Heading into its second year, Seattle Art Fair promises creative diversity and dynamism thanks to newly appointed artistic director Laura Fried.


While the art fair circuit appears to be growing faster than art can be created, the opening of the Seattle Art Fair last year managed to make news. 

Laura Fried at the Bradbury Building in Los Angeles. (Photo: Mathew Scott/Surface)

Laura Fried at the Bradbury Building in Los Angeles. (Photo: Mathew Scott/Surface)

Though a relatively small, regional fair, the inaugural edition drew in a cross-section of American galleries, including juggernauts like Gagosian, David Zwirner, and Pace. But with a history in arts patronage, a growing tech industry presence (Amazon and Microsoft are both headquartered in or around the city), and Microsoft cofounder and art collector Paul Allen behind the fair, it wasn’t hard to figure out why the upper echelon of the art world was interested in partaking. “There is an interesting parallel between people working in the tech industry and artists,” says Max Fishko, director of the fair. “There is a shared interest in creativity and new ideas, and a mutual respect. And as a larger up-and-coming market, Seattle is a good place to see an injection of energy like this.”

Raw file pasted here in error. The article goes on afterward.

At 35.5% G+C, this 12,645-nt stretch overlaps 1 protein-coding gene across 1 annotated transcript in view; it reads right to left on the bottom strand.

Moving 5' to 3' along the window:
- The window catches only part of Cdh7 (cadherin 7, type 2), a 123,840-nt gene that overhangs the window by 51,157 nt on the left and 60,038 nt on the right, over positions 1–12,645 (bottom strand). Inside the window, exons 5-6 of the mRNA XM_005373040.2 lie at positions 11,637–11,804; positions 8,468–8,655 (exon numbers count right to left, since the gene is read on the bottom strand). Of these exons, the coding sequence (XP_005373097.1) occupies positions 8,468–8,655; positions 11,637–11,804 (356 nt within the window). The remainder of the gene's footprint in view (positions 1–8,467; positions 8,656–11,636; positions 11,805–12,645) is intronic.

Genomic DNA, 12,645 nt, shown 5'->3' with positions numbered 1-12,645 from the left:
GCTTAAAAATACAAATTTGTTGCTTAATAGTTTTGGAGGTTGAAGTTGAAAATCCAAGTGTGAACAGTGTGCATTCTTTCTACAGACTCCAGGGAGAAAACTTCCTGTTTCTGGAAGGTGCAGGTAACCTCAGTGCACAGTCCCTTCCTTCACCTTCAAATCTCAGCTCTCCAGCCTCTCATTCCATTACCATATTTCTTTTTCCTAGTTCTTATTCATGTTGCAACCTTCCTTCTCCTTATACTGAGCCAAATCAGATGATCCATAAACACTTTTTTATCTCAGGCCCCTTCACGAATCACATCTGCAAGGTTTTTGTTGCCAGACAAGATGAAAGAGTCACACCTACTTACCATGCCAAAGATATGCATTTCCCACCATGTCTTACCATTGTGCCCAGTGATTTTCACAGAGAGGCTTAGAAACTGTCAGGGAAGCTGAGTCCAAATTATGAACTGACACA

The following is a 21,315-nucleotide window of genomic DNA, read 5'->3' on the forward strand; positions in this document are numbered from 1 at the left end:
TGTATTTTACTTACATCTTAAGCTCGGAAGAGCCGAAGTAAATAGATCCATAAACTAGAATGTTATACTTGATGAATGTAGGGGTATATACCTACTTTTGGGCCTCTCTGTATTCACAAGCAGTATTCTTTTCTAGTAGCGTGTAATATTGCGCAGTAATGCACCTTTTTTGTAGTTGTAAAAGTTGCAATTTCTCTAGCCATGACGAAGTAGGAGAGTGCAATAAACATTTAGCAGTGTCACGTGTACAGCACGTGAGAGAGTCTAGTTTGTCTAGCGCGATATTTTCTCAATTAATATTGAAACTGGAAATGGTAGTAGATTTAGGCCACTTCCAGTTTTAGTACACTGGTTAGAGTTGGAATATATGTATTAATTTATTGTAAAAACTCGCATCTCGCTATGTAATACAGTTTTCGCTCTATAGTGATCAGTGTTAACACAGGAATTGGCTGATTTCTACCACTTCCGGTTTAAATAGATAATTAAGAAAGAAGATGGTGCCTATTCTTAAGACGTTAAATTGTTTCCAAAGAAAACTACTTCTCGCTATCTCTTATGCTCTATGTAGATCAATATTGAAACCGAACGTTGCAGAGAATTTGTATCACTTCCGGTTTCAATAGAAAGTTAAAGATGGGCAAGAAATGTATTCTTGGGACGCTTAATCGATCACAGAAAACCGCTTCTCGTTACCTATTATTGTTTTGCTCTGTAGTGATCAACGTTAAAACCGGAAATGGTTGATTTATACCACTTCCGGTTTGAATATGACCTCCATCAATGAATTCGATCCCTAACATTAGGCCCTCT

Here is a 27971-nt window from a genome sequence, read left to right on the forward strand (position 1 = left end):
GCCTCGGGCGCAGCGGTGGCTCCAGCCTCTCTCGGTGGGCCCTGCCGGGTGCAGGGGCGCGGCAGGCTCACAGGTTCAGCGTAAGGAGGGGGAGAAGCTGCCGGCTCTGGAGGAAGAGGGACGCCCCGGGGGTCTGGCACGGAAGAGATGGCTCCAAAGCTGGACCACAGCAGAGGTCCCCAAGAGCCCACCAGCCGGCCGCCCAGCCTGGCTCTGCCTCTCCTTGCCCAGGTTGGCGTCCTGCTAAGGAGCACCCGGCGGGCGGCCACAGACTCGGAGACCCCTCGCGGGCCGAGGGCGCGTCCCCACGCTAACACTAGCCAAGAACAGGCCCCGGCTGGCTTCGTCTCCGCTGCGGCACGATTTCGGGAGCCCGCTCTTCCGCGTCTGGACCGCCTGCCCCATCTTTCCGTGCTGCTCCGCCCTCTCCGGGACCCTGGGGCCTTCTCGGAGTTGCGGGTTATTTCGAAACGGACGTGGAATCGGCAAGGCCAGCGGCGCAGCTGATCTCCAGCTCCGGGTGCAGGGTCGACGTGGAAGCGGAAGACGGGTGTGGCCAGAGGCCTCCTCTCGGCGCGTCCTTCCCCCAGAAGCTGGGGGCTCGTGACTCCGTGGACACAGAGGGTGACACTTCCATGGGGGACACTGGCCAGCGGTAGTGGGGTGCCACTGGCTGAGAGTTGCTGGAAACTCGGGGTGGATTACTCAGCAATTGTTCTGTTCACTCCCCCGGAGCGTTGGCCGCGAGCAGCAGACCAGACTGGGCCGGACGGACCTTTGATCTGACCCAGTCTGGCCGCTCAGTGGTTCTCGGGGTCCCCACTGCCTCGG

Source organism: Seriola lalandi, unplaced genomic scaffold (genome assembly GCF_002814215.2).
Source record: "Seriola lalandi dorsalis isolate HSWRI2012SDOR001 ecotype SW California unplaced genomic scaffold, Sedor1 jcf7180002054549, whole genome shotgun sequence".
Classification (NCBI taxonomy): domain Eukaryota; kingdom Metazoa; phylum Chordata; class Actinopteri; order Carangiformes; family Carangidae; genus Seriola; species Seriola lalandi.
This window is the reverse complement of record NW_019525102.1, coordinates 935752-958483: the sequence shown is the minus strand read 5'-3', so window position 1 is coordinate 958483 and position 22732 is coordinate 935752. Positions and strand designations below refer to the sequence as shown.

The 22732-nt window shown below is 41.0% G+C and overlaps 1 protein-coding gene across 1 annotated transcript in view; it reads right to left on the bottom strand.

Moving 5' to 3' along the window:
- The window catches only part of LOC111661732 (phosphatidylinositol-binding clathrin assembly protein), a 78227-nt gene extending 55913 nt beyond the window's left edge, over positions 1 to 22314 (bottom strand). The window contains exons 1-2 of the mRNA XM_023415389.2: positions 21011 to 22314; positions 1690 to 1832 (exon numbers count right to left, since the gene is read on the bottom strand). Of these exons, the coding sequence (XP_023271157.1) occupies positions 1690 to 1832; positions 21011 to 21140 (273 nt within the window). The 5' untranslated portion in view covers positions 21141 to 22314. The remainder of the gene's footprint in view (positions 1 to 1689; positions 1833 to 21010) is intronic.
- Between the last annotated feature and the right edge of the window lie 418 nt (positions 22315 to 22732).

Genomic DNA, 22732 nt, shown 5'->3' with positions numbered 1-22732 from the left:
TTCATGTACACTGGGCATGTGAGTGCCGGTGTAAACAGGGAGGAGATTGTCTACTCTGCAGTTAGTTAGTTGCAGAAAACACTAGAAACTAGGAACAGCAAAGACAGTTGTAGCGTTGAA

This year, the fair not only added another 18 galleries to its roster, it also brought on L.A.-based curator Laura Fried as artistic director in charge of the fair’s programming, including artist projects, exhibitions, and talks. “It was really exciting to me to think about building an interdisciplinary program, to build projects and conversations that felt both internationally important and rooted to the region at the same time,” Fried says. But she also saw this as the opportunity to disrupt the ennui of fair-going with a series of solo artist projects that will be interspersed around the perimeters of the fair, as well as in off-site locations in the surrounding neighborhoods. “The program really functions as a festival rather than an exhibition,” she adds. “On the first public day of the fair, one could attend a different program every hour for the entire day.” 

Participating artists in the projects and talks span mediums and generations, and disciplines, including art, film, music, dance, and architecture are represented; musician and artist Kim Gordon will be participating in the fair’s talks program, a series of two-person conversations. Bringing together gallerists, collectors, and art professionals with the broader cultural community in Seattle feels “especially poignant,” says Fried, who points to the city’s artistic history across disciplines. To Fried, there is a palpable zeal for collaboration at the fair, and for the attention it brings the arts communities of the Pacific Northwest. “It has been an incredibly rich atmosphere for conceiving and building a platform for artists,” she says. Whether the fair will become a permanent destination for the art world remains to be seen.